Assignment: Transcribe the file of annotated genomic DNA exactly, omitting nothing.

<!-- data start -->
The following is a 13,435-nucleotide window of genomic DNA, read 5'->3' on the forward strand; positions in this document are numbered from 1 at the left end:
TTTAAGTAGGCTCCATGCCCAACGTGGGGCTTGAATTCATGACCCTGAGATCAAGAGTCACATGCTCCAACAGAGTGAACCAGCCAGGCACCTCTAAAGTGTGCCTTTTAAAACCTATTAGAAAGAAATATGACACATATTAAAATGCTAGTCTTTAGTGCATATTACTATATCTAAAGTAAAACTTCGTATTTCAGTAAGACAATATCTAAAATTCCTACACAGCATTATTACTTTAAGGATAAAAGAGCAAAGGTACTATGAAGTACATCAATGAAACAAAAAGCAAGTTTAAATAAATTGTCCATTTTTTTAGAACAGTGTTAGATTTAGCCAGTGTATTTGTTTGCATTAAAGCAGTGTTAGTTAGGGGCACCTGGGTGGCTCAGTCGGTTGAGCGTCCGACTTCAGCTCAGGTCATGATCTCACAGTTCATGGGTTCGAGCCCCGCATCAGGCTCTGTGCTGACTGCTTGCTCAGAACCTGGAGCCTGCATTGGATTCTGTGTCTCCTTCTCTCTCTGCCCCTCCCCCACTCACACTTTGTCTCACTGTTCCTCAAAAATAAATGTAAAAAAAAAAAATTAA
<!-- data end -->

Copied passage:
The following is a 13,435-nucleotide window of genomic DNA, read 5'->3' on the forward strand; positions in this document are numbered from 1 at the left end:
TTTAAGTAGGCTCCATGCCCAACGTGGGGCTTGAATTCATGACCCTGAGATCAAGAGTCACATGCTCCAACAGAGTGAACCAGCCAGGCACCTCTAAAGTGTGCCTTTTAAAACCTATTAGAAAGAAATATGACACATATTAAAATGCTAGTCTTTAGTGCATATTACTATATCTAAAGTAAAACTTCGTATTTCAGTAAGACAATATCTAAAATTCCTACACAGCATTATTACTTTAAGGATAAAAGAGCAAAGGTACTATGAAGTACATCAATGAAACAAAAAGCAAGTTTAAATAAATTGTCCATTTTTTTAGAACAGTGTTAGATTTAGCCAGTGTATTTGTTTGCATTAAAGCAGTGTTAGTTAGGGGCACCTGGGTGGCTCAGTCGGTTGAGCGTCCGACTTCAGCTCAGGTCATGATCTCACAGTTCATGGGTTCGAGCCCCGCATCAGGCTCTGTGCTGACTGCTTGCTCAGAACCTGGAGCCTGCATTGGATTCTGTGTCTCCTTCTCTCTCTGCCCCTCCCCCACTCACACTTTGTCTCACTGTTCCTCAAAAATAAATGTAAAAAAAAAAAATTAA